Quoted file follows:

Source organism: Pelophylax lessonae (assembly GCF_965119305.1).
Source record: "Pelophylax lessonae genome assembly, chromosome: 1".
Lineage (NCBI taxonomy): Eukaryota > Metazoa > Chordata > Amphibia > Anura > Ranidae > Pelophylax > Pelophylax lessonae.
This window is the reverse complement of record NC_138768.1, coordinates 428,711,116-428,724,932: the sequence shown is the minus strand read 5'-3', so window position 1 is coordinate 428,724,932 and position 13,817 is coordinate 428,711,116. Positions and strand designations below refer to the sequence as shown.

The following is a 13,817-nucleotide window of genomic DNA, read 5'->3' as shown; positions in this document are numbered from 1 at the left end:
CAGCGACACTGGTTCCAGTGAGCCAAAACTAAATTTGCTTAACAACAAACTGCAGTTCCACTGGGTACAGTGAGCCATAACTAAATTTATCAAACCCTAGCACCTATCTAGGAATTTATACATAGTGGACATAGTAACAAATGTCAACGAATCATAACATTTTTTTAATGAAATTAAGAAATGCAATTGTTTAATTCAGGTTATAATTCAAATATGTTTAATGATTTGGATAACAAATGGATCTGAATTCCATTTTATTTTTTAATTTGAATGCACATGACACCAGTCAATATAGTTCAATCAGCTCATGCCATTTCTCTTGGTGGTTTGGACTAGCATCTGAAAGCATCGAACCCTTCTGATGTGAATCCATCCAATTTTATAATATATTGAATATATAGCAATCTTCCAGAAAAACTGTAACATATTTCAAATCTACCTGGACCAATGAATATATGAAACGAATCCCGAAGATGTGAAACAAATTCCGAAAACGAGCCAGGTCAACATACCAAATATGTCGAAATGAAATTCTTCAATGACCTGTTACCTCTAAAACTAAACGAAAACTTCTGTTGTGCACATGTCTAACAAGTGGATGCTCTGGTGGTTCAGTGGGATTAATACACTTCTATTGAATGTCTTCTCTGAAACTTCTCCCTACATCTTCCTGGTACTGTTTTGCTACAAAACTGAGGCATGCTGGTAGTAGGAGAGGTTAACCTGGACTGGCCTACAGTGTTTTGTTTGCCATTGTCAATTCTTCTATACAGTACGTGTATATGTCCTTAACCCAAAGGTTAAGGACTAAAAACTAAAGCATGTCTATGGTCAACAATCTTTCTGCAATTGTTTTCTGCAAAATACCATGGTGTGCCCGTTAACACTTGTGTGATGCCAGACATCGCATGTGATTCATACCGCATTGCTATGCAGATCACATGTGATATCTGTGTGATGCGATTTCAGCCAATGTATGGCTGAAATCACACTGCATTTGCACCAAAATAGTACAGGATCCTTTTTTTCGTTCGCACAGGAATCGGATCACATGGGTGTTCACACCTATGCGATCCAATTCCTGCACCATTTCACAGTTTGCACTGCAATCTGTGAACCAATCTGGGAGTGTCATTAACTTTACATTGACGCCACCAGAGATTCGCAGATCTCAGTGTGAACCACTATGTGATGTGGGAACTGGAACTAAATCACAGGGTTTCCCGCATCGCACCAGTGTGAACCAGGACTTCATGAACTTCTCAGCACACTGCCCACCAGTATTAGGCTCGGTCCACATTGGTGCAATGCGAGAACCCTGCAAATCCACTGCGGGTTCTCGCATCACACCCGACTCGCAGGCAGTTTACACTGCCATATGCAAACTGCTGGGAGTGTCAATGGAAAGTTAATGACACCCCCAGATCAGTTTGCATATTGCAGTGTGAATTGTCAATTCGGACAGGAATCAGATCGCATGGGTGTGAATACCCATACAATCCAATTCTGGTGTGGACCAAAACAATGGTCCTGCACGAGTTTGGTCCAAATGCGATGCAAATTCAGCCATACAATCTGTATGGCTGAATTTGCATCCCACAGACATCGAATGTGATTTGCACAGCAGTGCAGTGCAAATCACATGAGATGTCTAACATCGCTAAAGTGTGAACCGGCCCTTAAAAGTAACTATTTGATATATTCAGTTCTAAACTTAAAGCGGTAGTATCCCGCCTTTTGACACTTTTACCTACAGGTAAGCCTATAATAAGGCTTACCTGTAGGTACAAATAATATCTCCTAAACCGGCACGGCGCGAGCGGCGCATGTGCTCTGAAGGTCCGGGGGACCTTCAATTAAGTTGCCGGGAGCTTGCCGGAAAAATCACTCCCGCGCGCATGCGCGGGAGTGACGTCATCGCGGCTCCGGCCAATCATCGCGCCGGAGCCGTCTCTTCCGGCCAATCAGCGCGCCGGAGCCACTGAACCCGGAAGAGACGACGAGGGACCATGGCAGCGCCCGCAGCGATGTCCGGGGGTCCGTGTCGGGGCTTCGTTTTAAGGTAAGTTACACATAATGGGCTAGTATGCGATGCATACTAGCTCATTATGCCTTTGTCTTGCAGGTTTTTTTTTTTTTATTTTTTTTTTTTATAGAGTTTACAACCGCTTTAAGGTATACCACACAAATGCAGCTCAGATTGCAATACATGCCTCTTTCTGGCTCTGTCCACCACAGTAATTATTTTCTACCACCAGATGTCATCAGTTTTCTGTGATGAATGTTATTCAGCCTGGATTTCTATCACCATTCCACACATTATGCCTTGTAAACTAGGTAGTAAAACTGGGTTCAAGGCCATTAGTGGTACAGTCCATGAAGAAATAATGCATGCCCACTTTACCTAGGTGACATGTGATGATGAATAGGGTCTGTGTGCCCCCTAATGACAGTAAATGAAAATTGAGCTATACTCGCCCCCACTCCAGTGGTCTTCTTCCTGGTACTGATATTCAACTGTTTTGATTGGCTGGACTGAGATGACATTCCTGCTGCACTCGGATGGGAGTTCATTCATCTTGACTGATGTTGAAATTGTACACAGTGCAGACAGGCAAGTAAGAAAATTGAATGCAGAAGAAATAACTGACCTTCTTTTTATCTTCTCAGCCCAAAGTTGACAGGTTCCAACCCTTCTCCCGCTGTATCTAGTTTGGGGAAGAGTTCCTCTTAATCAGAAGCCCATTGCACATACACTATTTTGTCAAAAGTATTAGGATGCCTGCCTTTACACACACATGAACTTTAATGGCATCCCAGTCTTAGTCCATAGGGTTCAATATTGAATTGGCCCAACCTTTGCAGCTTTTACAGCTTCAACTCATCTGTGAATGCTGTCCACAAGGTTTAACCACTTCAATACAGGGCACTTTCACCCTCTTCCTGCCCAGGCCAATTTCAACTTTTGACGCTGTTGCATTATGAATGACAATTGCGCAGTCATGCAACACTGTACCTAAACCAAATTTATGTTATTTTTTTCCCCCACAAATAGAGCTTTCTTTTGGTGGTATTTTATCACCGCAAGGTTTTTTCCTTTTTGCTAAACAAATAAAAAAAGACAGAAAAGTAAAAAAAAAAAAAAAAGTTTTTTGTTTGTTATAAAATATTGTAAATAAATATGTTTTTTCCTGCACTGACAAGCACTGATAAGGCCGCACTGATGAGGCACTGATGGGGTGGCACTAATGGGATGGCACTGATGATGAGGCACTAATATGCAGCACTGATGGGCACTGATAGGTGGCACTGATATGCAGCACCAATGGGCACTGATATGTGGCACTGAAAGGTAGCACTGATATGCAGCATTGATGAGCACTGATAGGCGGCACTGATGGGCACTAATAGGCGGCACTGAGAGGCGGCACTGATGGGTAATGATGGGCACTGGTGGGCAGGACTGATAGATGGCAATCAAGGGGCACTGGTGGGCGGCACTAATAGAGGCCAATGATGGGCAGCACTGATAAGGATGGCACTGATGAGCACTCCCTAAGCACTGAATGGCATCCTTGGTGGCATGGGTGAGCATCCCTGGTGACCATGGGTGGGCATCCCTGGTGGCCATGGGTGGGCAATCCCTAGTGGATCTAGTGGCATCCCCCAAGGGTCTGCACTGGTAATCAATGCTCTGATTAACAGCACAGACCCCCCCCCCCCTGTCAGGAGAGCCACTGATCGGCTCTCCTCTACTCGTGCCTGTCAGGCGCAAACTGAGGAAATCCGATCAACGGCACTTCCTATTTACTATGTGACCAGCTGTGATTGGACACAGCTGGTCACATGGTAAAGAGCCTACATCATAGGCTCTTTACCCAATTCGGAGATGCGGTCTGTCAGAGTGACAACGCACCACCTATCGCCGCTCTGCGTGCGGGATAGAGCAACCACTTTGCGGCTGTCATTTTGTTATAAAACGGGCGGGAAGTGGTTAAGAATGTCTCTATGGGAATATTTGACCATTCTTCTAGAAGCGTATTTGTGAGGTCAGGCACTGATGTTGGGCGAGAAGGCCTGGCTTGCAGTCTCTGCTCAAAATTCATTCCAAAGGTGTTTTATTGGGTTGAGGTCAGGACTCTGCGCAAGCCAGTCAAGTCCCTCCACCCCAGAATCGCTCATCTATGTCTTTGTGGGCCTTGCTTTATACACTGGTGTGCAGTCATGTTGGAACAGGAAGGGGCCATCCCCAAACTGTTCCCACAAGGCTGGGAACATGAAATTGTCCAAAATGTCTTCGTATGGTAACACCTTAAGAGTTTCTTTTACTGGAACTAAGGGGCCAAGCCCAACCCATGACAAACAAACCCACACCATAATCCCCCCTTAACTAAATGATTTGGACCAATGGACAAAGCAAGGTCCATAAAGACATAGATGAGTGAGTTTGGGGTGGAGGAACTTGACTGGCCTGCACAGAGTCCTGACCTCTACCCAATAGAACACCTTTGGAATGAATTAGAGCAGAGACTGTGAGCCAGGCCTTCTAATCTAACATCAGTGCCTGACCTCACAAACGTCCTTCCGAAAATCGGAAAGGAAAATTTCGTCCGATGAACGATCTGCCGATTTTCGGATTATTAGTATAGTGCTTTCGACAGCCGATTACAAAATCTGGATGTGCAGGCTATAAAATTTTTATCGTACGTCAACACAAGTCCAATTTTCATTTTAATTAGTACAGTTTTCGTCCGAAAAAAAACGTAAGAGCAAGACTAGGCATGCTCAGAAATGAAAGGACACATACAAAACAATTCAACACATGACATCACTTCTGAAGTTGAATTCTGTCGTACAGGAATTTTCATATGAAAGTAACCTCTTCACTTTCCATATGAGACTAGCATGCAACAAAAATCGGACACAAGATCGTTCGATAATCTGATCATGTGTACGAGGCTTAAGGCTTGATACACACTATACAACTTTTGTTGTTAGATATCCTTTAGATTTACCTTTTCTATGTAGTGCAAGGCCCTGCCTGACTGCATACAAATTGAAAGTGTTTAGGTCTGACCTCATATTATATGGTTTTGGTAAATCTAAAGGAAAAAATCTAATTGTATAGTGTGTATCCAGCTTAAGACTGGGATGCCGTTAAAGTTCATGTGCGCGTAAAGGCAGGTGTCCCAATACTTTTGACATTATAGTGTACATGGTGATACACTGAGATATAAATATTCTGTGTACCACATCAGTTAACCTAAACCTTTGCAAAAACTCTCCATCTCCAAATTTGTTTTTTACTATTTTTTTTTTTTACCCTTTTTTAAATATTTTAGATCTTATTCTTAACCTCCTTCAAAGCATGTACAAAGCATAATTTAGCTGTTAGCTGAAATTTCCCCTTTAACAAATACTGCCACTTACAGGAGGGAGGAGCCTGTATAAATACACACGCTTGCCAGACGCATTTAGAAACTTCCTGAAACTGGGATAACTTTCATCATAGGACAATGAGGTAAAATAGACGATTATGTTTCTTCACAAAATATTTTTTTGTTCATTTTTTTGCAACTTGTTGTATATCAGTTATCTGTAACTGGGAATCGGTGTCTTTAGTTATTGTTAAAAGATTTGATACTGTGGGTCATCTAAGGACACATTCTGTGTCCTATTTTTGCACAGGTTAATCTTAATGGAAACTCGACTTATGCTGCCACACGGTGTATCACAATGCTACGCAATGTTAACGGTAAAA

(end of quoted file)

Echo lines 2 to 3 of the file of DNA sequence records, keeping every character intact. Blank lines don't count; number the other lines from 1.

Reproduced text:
Source record: "Pelophylax lessonae genome assembly, chromosome: 1".
Lineage (NCBI taxonomy): Eukaryota > Metazoa > Chordata > Amphibia > Anura > Ranidae > Pelophylax > Pelophylax lessonae.